June 12, 2005
June 12, 2005
June 15, 2005
10.11.1 - 10.11.9
Session No. 2550
A Blended On-line Engineering Technology Course Using Web Conferencing Technology Charlie P. Edmonson, Scott Segalewitz University of Dayton
Today, universities must compete for students while searching for ways to be more cost effective. Many Universities that have long used the in-residence model for course delivery are now turning to the virtual classroom. On-line or distance learning methods make courses available to a potential student population that would not otherwise be accessible in a cost effective manner.
The University of Dayton (UD) has traditionally been an in-residence institution, and many students go home for the summer and take courses from a college or University in their local area. By offering distance learning or on-line classes during the summer, the University of Dayton could attract some of those students to take UD courses. There has recently been some effort to make UD courses available to distant students. Courses in Engineering Technology are currently being offered to students physically located at Edison Community College in Piqua Ohio using videoconferencing technology. There are courses being offered on-line and as study at home by some departments through the University’s summer distributed learning program. The Engineering Management Department is currently offering graduate courses using interactive Web Conferencing. However, there were no school of engineering undergraduate courses that were offered in a blended on-line mode.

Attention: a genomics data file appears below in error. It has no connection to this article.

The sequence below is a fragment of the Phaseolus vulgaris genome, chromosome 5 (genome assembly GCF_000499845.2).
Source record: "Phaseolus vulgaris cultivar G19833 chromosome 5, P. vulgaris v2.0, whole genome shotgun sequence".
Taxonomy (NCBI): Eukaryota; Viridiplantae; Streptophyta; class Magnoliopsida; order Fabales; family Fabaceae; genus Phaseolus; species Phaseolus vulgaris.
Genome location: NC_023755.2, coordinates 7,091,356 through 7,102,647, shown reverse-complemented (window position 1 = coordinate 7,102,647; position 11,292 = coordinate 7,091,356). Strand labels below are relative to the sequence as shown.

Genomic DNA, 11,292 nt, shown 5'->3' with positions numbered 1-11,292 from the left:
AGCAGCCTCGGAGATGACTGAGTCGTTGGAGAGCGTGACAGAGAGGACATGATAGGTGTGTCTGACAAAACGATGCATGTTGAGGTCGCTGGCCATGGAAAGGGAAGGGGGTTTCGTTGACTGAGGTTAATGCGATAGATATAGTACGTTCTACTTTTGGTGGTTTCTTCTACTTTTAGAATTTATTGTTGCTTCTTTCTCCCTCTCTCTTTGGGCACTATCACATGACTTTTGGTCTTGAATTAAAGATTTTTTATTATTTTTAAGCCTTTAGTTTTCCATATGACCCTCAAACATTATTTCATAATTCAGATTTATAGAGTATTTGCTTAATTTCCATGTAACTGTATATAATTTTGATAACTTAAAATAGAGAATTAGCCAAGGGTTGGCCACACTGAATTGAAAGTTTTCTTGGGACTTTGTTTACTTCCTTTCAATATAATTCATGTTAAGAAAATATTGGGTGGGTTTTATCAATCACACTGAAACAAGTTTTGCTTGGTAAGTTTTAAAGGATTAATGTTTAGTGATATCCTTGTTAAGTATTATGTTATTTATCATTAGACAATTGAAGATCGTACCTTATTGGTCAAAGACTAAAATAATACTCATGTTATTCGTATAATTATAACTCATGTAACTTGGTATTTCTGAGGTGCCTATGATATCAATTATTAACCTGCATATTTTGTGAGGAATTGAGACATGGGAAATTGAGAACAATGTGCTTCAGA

Over the last year, University of Dayton Information Technology (UDit), in cooperation with Engineering Technology and other academic departments, evaluated several Web Conferencing Technologies. This technology delivers courseware with live streaming video and interactive streaming audio web casts. In the summer of 2004, Engineering Technology faculty developed a course in Engineering Economy that took advantage of the University’s new Web Conferencing system. This course was delivered in a blended learning mode using a combination of synchronous and asynchronous modes.
Instructor Preparation to Teach On-line
Since this was the first on-line course delivered in this department, considerable preparation was necessary. To prepare for developing and teaching an on-line course, the instructor researched articles on the subject and attended several seminars for teaching on-line. The instructor also attended a six-week reading group for on-line instructors.
Proceedings of the 2005 American Society for Engineering Education Annual Conference & Exposition Copyright 2005, American Society for Engineering Education
Segalewitz, S., & Edmonson, C. (2005, June), A Blended Online Engineering Technology Course Using Web Conferencing Technology Paper presented at 2005 Annual Conference, Portland, Oregon. 10.18260/1-2--14787
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